“Koreans use chopsticks not only to pick up food but to make foods easier to eat. For instance, kimchi has to be cut with a chopstick and a lot of meat dishes like galbijjim (braised short ribs) or tteokgalbi (short rib patties) do as well,” explains AyYoung Kim of the Korean Cultural Centre in Australia.
“Also, Koreans use spoons much more than the Japanese or Chinese, who only use spoons for eating soups,” says Kim. A Korean set will come with a pair of chopsticks and a metal spoon – a tradition that originally came from China, though it’s no longer followed there.
In Korea, this spoon is used for eating rice, soup, stews and any liquid or juice left in the bowl. Don’t hold the spoon in the same hand as your chopsticks – it seems quite an impossible feat, but impolite nonetheless. And while in China it’s perfectly acceptable to lift your bowl to your mouth and push food in with chopsticks, this is quite rude in Korea (and Japan).
The Korean Cultural Centre in Australia says chopstick etiquette is becoming less strict, but there are still rules. “Your elders are the first to lift their spoons and chopsticks, and you finish eating after your elders finish their meals,” says Kim. “Do not put your spoon and chopsticks on the table earlier than elders at the end of the meal.”
Japan: couple’s chopsticks
Japanese chopsticks are shorter again than Korean chopsticks, ranging from about 17-23cm. Commonly made of lacquered wood, they are thinner and tapered almost to a point. This design supposedly makes it easier to debone a piece of cooked fish, a key element of the Japanese diet, and better for picking up delicate, smaller pieces of food. They’ll come paired with a chopstick rest, or hashioki, to keep them off the table when not in use.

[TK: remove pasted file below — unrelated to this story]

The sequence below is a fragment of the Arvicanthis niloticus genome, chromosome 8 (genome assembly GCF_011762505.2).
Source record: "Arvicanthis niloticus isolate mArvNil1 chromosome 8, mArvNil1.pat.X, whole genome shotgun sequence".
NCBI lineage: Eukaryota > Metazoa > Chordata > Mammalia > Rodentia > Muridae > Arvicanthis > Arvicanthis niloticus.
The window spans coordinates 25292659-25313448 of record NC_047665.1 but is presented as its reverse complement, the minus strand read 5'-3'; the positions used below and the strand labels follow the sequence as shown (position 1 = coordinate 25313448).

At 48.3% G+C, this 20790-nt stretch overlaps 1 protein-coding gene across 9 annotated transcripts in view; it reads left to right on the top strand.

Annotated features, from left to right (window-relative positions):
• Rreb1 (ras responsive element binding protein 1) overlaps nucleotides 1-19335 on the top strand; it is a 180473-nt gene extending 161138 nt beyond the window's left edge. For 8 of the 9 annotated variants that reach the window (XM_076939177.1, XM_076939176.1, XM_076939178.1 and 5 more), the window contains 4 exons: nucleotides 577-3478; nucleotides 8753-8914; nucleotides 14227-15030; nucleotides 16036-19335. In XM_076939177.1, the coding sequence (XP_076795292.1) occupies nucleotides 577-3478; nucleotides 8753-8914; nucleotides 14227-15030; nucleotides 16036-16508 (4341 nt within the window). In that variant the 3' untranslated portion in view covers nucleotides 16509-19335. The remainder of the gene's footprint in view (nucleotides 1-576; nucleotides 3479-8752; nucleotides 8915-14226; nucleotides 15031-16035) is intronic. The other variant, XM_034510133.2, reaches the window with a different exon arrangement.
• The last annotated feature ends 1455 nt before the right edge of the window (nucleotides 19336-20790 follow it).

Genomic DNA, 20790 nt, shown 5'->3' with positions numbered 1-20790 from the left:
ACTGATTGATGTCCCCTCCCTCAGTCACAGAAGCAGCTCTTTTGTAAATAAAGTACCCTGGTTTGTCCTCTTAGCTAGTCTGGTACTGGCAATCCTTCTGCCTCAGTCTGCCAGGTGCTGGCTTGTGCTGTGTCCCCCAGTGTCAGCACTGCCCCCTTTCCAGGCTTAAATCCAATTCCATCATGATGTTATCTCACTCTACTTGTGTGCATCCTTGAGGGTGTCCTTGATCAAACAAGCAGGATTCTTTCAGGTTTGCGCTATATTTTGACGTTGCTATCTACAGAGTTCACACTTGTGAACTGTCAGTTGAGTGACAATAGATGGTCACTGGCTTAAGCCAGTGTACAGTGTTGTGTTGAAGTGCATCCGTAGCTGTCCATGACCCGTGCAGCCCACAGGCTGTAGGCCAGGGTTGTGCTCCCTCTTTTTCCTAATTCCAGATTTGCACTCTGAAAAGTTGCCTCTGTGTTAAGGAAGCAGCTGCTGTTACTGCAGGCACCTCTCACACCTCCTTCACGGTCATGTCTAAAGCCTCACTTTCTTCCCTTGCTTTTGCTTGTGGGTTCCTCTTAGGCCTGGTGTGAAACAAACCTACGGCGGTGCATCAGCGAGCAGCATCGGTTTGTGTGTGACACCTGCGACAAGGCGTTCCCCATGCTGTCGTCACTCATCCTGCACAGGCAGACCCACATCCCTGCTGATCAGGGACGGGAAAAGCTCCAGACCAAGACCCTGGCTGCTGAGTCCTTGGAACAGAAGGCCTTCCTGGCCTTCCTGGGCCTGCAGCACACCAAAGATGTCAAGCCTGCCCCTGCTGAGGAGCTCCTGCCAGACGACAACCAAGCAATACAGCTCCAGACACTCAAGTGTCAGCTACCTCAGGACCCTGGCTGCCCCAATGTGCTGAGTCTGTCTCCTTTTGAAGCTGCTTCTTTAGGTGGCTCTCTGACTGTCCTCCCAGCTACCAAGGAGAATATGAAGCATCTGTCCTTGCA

Japan is also the birthplace of disposable chopsticks, waribashi. Disposable chopsticks are now used around the world. The Twitter world recently got all excited by the idea that we’ve been using them incorrectly all this time, with that connective piece of wood at the end designed to be broken off and used as a rest. Turns out it was only true for some types of disposables. You should also never rub your disposable chopsticks together to get rid of splinters in Japan – this is considered insulting to the restaurant because it suggests that the chopsticks are cheap. You’ll be doubly insulting the chef if you then proceed to swirl your soup around with a chopstick.
Feel like using chopsticks? Why not try our Tonkotsu ramen.